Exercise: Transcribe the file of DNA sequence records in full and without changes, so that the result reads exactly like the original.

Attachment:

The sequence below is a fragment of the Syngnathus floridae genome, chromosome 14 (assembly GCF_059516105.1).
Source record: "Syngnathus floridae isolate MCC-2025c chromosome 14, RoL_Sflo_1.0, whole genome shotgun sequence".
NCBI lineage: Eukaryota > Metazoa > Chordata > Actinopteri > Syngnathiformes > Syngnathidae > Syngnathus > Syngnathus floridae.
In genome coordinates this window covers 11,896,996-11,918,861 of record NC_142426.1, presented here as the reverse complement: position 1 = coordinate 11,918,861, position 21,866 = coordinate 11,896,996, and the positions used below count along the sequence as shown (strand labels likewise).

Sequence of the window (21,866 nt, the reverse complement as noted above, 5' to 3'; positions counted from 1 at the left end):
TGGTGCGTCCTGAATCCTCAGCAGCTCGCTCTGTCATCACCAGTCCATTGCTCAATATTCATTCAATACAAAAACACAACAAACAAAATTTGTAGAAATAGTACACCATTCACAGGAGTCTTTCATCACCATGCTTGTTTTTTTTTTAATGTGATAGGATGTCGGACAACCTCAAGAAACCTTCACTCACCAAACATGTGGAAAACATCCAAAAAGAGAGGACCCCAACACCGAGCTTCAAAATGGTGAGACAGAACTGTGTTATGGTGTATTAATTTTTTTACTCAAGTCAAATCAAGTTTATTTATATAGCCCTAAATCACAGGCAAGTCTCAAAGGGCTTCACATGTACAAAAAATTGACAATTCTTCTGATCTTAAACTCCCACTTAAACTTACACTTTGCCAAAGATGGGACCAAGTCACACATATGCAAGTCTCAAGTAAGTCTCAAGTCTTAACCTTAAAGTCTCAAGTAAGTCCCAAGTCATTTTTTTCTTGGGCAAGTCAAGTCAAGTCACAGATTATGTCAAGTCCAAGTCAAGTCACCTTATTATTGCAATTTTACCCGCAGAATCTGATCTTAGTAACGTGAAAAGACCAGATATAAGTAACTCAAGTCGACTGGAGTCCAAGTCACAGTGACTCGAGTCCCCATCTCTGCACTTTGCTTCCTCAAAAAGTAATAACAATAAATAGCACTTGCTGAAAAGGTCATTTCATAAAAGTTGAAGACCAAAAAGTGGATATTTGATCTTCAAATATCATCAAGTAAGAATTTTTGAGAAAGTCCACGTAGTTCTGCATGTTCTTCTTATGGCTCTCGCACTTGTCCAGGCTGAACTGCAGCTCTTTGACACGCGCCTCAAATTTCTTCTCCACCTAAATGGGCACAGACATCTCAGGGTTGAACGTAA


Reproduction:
The sequence below is a fragment of the Syngnathus floridae genome, chromosome 14 (assembly GCF_059516105.1).
Source record: "Syngnathus floridae isolate MCC-2025c chromosome 14, RoL_Sflo_1.0, whole genome shotgun sequence".
NCBI lineage: Eukaryota > Metazoa > Chordata > Actinopteri > Syngnathiformes > Syngnathidae > Syngnathus > Syngnathus floridae.
In genome coordinates this window covers 11,896,996-11,918,861 of record NC_142426.1, presented here as the reverse complement: position 1 = coordinate 11,918,861, position 21,866 = coordinate 11,896,996, and the positions used below count along the sequence as shown (strand labels likewise).

Sequence of the window (21,866 nt, the reverse complement as noted above, 5' to 3'; positions counted from 1 at the left end):
TGGTGCGTCCTGAATCCTCAGCAGCTCGCTCTGTCATCACCAGTCCATTGCTCAATATTCATTCAATACAAAAACACAACAAACAAAATTTGTAGAAATAGTACACCATTCACAGGAGTCTTTCATCACCATGCTTGTTTTTTTTTTAATGTGATAGGATGTCGGACAACCTCAAGAAACCTTCACTCACCAAACATGTGGAAAACATCCAAAAAGAGAGGACCCCAACACCGAGCTTCAAAATGGTGAGACAGAACTGTGTTATGGTGTATTAATTTTTTTACTCAAGTCAAATCAAGTTTATTTATATAGCCCTAAATCACAGGCAAGTCTCAAAGGGCTTCACATGTACAAAAAATTGACAATTCTTCTGATCTTAAACTCCCACTTAAACTTACACTTTGCCAAAGATGGGACCAAGTCACACATATGCAAGTCTCAAGTAAGTCTCAAGTCTTAACCTTAAAGTCTCAAGTAAGTCCCAAGTCATTTTTTTCTTGGGCAAGTCAAGTCAAGTCACAGATTATGTCAAGTCCAAGTCAAGTCACCTTATTATTGCAATTTTACCCGCAGAATCTGATCTTAGTAACGTGAAAAGACCAGATATAAGTAACTCAAGTCGACTGGAGTCCAAGTCACAGTGACTCGAGTCCCCATCTCTGCACTTTGCTTCCTCAAAAAGTAATAACAATAAATAGCACTTGCTGAAAAGGTCATTTCATAAAAGTTGAAGACCAAAAAGTGGATATTTGATCTTCAAATATCATCAAGTAAGAATTTTTGAGAAAGTCCACGTAGTTCTGCATGTTCTTCTTATGGCTCTCGCACTTGTCCAGGCTGAACTGCAGCTCTTTGACACGCGCCTCAAATTTCTTCTCCACCTAAATGGGCACAGACATCTCAGGGTTGAACGTAA